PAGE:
Edited by Michael T. Putnam

Exploring Crash-Proof Grammars

200.00 лв. 120.00 лв.

Exploring Crash-Proof Grammars. Ed. by Michael T. Putnam. John Benjamins Publishing Company, [Language Faculty and Beyond, 3] 2010.  xii, 301 pp. ISBN 9789027208200

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The Minimalist Program is guided by the idea that the syntactic system of the human language faculty optimally meets design specifications imposed by the interface systems. In their seminal research on minimalist grammars, Frampton and Gutmann (2000, 2002) maintain that, at least from a computational point of view, an optimal derivational grammar generates only objects that are well-formed and satisfy interface conditions. Such grammars are said to be “crash-proof” in design. This symposium will investigate the notion of crash-proof grammars, both within the Minimalist Program and also in other formalisms (e.g. HPSG, LFG, OT, etc.). We invite abstract submissions addressing any and all aspects of “crash-proof” syntax.

We especially welcome abstracts on Stroik’s notion of the Survive Principle in the Minimalist Program. The Survive Principle – as outlined by Stroik (1999, 2000, 2007) and further developed by Putnam (2007), Stroik & Putnam (2005, 2007) and Putnam & Stroik (in progress) – is the centerpiece of a theoretical approach to syntactic computation that aims at parsimoniously deriving perfect (i.e., interface-interpretable and crash-proof) structural representations; this approach is called Survive-minimalism.  Following the conceptual eliminativism of Chomsky’s Minimalist Program (MP), Survive-minimalism radically simplifies the design of minimalist syntax, pruning MP’s unwarranted ontological commitments to economy conditions, to non-Local syntactic operations such as Internal Merge, to non-structure-building (non-concatenative) operations such as Agree, to operations that map a Derivation onto itself (these operations are structure-re-building operations, rather than structure-building operations), to structural domains such as Phases or Prolific Domains, and to both multiple-representations and the Transfer operation that licenses them. By divesting itself of unnecessary operations and ontologies, Survive-syntax significantly reduces its computational complexity. For Survive-minimalism, a syntax requires only a Lexicon, local Merge operations, and the Survive Principle.  Given its sweeping reformulation of syntactic theory, Survive-minimalism promises to lead syntactic analysis in new directions. One of the principle foci of this conference is to investigate the impact that Survive-minimalism and the Survive Principle, in particular, will have on the future directions of syntactic theory. Papers are encouraged in (but not limited to) the following areas:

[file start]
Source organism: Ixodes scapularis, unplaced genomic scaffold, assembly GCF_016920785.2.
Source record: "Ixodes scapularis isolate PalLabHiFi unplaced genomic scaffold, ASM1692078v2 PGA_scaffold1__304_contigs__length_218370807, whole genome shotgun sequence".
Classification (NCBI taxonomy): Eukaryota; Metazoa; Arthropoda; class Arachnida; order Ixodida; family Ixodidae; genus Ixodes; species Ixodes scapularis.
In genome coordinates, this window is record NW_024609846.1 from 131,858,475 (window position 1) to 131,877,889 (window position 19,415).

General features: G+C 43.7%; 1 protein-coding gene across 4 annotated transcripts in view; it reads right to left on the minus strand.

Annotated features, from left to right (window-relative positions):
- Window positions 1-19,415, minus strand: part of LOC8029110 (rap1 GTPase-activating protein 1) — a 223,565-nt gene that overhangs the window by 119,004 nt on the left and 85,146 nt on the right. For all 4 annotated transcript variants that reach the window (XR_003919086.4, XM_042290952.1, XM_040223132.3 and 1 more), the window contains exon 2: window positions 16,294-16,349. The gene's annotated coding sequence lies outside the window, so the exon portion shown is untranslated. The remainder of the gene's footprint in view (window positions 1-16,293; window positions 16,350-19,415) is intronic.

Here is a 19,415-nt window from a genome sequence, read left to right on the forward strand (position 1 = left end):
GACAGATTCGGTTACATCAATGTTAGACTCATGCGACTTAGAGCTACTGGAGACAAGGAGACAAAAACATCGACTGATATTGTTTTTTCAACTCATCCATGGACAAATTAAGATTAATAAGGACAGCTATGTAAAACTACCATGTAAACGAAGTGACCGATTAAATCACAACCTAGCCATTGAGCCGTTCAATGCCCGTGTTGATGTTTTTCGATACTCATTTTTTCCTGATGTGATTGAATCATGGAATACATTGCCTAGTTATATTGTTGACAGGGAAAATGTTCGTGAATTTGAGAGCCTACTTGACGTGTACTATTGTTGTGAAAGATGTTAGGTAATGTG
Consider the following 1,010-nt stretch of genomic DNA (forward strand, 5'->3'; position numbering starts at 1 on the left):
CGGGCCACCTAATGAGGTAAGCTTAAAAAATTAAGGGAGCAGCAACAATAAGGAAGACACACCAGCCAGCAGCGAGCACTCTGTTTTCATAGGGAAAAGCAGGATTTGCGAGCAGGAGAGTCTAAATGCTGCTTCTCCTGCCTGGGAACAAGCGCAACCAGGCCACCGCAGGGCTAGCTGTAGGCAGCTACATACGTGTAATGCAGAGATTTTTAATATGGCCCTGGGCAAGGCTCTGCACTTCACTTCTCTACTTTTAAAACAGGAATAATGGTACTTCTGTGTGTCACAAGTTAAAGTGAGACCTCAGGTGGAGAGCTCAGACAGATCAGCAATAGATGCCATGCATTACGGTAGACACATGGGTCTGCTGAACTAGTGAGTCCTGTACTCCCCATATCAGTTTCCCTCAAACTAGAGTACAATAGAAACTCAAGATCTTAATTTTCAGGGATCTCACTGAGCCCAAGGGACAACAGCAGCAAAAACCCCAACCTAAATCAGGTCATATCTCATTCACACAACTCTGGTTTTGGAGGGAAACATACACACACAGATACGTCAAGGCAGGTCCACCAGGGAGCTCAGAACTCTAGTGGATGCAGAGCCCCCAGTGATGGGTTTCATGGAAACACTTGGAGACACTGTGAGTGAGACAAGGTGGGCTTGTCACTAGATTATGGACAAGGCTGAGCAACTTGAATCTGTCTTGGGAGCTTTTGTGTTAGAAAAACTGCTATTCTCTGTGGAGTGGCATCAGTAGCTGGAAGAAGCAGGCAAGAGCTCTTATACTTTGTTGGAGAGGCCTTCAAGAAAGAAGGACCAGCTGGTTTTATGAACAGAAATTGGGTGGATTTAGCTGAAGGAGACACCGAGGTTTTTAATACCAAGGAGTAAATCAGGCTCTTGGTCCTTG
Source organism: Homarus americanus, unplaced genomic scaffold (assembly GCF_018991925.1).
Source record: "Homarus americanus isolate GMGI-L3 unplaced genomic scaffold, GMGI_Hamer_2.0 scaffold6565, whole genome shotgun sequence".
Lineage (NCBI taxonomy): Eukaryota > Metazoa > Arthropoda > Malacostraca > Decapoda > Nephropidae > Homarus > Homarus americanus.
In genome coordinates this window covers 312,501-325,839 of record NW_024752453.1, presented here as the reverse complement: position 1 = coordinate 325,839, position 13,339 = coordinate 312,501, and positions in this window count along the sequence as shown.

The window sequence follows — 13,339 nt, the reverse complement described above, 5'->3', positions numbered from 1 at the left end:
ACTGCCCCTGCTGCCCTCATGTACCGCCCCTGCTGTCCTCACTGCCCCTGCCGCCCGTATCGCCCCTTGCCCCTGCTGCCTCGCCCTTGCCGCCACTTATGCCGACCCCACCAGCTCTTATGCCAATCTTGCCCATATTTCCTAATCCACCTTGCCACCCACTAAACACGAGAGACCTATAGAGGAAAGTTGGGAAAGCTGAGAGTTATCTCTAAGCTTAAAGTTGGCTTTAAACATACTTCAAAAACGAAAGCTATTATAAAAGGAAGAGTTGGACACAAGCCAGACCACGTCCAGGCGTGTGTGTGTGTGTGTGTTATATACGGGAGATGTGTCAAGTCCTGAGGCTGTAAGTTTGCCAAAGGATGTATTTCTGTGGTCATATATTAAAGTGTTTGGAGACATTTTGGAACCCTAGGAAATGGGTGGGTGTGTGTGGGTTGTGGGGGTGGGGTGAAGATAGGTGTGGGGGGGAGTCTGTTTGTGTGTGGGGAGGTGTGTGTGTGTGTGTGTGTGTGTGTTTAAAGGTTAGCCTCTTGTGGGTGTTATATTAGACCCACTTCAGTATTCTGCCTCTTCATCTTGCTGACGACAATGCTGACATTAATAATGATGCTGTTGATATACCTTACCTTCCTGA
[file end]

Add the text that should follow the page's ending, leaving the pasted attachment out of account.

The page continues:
Fatal vs. non-fatal derivational crashes

The notion of „crash-proof“ in representational grammars

The role of the lexicon in a crash-proof grammar

Phrase structure rules

Locality in the minimalist program (and other generative systems)

Primitive mechanisms in the narrow syntax (e.g., Merge, Remerge, etc.)

Larger ontological commitments (e.g., phases, prolific domains, etc.)


Table of Contents

Preface & Acknowledgments
List of contributors
Exploring crash-proof grammars: An introduction
Michael T. Putnam
1 – 12
Part I Applications of crash-proof grammar
13 – 84
Part I Applications of crash-proof grammar
13 – 84
Implications of grammatical gender for the theory of uninterpretable features
Vicki Carstens
31 – 58
The Empty Left Edge Condition
Halldór Ármann Sigurdsson and Joan Maling
59 – 86
Grammaticality, interfaces, and UG
Dennis Ott
89 – 104
Grammaticality, interfaces, and UG
Dennis Ott
89 – 104
A tale of two minimalisms: Reflections on the plausibility of crash-proof syntax, and its free-merge alternative
Cedric Boeckx
105 – 124
Uninterpretable features: What are they and what do they do?
Samuel David Epstein, Hisatsugu Kitahara and T. Daniel Seely
125 – 142
Syntactic relations in Survive-minimalism
Michael T. Putnam and Thomas Stroik
143 – 166
Toward a strongly derivational syntax
Balázs Surányi
167 – 212
On the mathematical foundations of crash-proof grammars
Tommi Tsz-Cheung Leung
213 – 244
Crash-proof syntax and filters
Hans Broekhuis and Ralf Vogel
245 – 268
Crash-free syntax and crash phenomena in model-theoretic grammar
Rui P. Chaves
269 – 298
299 – 301


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